"Avicenna" is the Latinate form of Ibn Sīnā. For the mountain peak known by this name, see Ibn Sīnā Peak. Avicenna (/ˌævᵻˈsɛnə/; Latinized form of Ibn-Sīnā, Arabic full name Abū ʿAlī al-Ḥusayn ibn ʿAbd Allāh ibn Al-Hasan ibn Ali ibn Sīnā أبو علي الحسين ابن عبد الله ابن سينا; c. 980 – June 1037) was a Persian polymath who is regarded as one of the most significant thinkers and writers of the Islamic Golden Age. Of the 450 works he is known to have written, around 240 have survived, including 150 on philosophy and 40 on medicine. His most famous works are The Book of Healing. a philosophical and scientific encyclopedia, and The Canon of Medicine – a medical encyclopedia which became a standard medical text at many medieval universities and remained in use as late as 1650. In 1973, Avicenna's Canon Of Medicine was reprinted in New York. Besides philosophy and medicine, Avicenna's corpus includes writings on astronomy, alchemy, geography and geology, psychology, Islamic theology, logic, mathematics, physics and poetry.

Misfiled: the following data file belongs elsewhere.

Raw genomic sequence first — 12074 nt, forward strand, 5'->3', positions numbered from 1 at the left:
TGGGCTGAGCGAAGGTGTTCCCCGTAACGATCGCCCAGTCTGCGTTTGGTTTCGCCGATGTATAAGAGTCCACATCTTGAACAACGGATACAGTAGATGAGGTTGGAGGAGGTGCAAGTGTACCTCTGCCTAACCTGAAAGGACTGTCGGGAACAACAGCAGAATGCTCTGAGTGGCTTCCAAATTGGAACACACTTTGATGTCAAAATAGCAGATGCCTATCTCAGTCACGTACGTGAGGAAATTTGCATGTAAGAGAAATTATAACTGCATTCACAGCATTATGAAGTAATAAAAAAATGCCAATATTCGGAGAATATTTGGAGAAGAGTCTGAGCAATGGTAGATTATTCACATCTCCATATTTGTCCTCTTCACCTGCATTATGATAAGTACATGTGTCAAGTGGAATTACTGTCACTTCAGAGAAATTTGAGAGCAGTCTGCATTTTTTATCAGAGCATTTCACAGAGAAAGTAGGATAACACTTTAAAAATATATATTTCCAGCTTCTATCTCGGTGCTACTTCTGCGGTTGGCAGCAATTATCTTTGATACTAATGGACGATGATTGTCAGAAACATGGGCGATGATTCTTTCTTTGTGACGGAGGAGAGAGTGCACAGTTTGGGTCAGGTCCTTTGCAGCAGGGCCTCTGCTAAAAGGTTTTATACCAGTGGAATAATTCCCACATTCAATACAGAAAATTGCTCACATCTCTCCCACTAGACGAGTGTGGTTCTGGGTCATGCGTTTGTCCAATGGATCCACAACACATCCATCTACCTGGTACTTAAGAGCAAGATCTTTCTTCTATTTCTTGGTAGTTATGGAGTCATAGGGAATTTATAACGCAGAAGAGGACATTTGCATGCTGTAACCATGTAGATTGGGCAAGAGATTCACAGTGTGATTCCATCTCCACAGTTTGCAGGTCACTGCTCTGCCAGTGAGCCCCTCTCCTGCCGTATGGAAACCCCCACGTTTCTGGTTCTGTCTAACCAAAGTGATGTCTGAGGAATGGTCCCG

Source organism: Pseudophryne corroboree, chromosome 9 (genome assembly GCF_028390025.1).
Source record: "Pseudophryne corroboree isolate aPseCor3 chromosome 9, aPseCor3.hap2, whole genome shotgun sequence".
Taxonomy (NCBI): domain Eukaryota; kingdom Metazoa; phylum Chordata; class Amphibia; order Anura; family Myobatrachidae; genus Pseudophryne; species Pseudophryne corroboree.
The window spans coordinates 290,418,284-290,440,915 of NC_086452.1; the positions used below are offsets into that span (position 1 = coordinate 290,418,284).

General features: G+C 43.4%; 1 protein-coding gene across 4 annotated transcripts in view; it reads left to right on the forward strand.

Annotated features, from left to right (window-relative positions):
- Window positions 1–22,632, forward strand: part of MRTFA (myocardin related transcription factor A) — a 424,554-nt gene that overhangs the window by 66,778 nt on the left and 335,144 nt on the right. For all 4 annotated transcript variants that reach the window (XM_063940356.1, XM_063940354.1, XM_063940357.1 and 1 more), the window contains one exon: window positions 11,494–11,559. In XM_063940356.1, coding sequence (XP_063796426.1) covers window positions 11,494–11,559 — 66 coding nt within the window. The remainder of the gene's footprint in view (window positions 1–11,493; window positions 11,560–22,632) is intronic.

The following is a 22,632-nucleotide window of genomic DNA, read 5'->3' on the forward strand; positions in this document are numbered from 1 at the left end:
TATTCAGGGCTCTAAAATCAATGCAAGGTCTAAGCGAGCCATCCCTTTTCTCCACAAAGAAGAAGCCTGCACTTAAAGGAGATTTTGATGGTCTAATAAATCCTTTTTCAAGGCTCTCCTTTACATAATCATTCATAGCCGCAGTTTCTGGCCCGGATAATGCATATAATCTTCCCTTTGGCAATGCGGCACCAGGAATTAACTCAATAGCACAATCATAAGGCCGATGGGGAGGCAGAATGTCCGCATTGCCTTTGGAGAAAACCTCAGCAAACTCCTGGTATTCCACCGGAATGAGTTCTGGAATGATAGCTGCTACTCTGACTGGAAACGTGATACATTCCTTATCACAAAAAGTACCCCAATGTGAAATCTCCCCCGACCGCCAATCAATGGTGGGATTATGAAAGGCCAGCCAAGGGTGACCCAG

Avicenna was born c. 980 in Afšana, a village near Bukhara (in present-day Uzbekistan), the capital of the Samanids, a Persian dynasty in Central Asia and Greater Khorasan. His mother, named Setareh, was from Bukhara; his father, Abdullah, was a respected Ismaili scholar from Balkh, an important town of the Samanid Empire, in what is today Balkh Province, Afghanistan, although this is not universally agreed upon. His father worked in the government of Samanid in the village Kharmasain, a Sunni regional power. After five years, his younger brother, Mahmoud, was born. Avicenna first began to learn the Quran and literature in such a way that when he was ten years old he had essentially learned all of them. A number of theories have been proposed regarding Avicenna's madhab (school of thought within Islamic jurisprudence). Medieval historian Ẓahīr al-dīn al-Bayhaqī (d. 1169) considered Avicenna to be a follower of the Brethren of Purity. On the other hand, Dimitri Gutas along with Aisha Khan and Jules J. Janssens demonstrated that Avicenna was a Sunni Hanafi. However, the 14th cenutry Shia faqih Nurullah Shushtari according to Seyyed Hossein Nasr, maintained that he was most likely a Twelver Shia. Conversely, Sharaf Khorasani, citing a rejection of an invitation of the Sunni Governor Sultan Mahmoud Ghazanavi by Avicenna to his court, believes that Avicenna was an Ismaili. Similar disagreements exist on the background of Avicenna's family, whereas some writers considered them Sunni, some more recent writers contested that they were Shia. According to his autobiography, Avicenna had memorised the entire Quran by the age of 10. He learned Indian arithmetic from an Indian greengrocer, Mahmoud Massahi and he began to learn more from a wandering scholar who gained a livelihood by curing the sick and teaching the young. He also studied Fiqh (Islamic jurisprudence) under the Sunni Hanafi scholar Ismail al-Zahid. Avicenna taught some extent of philosophy books such as Introduction (Isagoge)'s Porphyry (philosopher), Euclid's Elements, Ptolemy's Almagest by an unpopular philosopher, Abu Abdullah Nateli, who claimed philosophizing. As a teenager, he was greatly troubled by the Metaphysics of Aristotle, which he could not understand until he read al-Farabi's commentary on the work. For the next year and a half, he studied philosophy, in which he encountered greater obstacles. In such moments of baffled inquiry, he would leave his books, perform the requisite ablutions, then go to the mosque, and continue in prayer till light broke on his difficulties. Deep into the night, he would continue his studies, and even in his dreams problems would pursue him and work out their solution. Forty times, it is said, he read through the Metaphysics of Aristotle, till the words were imprinted on his memory; but their meaning was hopelessly obscure, until one day they found illumination, from the little commentary by Farabi, which he bought at a bookstall for the small sum of three dirhams. So great was his joy at the discovery, made with the help of a work from which he had expected only mystery, that he hastened to return thanks to God, and bestowed alms upon the poor. He turned to medicine at 16, and not only learned medical theory, but also by gratuitous attendance of the sick had, according to his own account, discovered new methods of treatment. The teenager achieved full status as a qualified physician at age 18, and found that "Medicine is no hard and thorny science, like mathematics and metaphysics, so I soon made great progress; I became an excellent doctor and began to treat patients, using approved remedies." The youthful physician's fame spread quickly, and he treated many patients without asking for payment. He was a truly Renaissance man and polymath, the Leonardo da Vinci equivalent in the Arabic world.